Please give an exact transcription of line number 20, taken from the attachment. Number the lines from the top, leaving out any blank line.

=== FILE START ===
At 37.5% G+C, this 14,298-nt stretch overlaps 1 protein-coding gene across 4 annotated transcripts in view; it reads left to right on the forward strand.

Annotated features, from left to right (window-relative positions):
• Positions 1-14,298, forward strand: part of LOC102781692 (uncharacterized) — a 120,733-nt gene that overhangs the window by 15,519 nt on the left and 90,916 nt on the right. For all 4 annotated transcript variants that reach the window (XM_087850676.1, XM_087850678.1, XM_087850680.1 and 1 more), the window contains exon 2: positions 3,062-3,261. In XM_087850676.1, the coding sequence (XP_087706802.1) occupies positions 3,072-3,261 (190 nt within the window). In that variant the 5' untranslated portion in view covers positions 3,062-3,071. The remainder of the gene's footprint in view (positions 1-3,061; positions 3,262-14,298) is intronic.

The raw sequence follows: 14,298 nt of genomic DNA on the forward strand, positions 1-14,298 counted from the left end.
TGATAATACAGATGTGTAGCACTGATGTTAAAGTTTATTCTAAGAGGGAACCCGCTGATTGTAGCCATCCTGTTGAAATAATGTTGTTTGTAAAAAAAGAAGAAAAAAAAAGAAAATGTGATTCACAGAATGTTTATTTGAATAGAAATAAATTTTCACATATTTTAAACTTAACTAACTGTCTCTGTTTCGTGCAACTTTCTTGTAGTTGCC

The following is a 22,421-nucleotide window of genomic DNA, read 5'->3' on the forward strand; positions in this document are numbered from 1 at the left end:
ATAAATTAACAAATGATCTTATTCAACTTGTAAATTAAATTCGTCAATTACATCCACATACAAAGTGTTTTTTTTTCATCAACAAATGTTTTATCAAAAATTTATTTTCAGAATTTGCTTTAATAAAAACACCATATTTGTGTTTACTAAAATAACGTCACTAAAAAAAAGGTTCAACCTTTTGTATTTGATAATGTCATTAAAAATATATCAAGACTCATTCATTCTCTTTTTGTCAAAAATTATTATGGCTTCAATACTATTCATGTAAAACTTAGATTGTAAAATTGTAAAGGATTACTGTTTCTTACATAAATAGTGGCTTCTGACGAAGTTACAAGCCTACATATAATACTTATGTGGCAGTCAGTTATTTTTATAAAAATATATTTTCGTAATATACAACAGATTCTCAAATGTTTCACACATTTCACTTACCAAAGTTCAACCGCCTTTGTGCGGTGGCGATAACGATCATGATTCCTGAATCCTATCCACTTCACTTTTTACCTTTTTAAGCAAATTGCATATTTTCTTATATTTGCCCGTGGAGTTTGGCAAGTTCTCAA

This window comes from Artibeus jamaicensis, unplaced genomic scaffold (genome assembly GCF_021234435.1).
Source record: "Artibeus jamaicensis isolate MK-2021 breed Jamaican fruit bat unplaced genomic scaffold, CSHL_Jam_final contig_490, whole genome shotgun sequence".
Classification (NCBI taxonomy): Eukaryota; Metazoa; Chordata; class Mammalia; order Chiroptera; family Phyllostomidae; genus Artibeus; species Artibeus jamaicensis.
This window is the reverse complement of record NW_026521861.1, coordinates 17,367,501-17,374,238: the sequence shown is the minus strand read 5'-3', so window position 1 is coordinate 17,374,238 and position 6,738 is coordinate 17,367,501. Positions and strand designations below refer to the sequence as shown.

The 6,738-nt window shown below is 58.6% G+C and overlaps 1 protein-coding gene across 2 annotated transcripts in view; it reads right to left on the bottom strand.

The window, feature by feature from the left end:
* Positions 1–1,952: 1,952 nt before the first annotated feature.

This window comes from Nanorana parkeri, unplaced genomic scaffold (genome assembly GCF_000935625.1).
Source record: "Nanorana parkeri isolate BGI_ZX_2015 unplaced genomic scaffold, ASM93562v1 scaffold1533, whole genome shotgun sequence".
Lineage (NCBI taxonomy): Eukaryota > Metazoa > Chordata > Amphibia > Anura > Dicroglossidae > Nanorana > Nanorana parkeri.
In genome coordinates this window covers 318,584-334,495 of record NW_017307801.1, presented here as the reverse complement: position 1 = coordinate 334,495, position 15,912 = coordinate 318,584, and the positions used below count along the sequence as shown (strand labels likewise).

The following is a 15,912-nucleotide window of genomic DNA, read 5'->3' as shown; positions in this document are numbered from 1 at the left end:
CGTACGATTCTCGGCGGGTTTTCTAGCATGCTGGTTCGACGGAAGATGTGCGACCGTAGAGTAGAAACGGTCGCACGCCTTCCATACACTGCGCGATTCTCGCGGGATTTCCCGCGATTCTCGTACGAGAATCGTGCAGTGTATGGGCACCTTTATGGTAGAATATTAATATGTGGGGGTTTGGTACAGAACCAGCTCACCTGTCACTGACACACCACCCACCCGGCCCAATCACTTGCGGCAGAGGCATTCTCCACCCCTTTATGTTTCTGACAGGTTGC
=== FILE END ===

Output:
CGTACGATTCTCGGCGGGTTTTCTAGCATGCTGGTTCGACGGAAGATGTGCGACCGTAGAGTAGAAACGGTCGCACGCCTTCCATACACTGCGCGATTCTCGCGGGATTTCCCGCGATTCTCGTACGAGAATCGTGCAGTGTATGGGCACCTTTATGGTAGAATATTAATATGTGGGGGTTTGGTACAGAACCAGCTCACCTGTCACTGACACACCACCCACCCGGCCCAATCACTTGCGGCAGAGGCATTCTCCACCCCTTTATGTTTCTGACAGGTTGC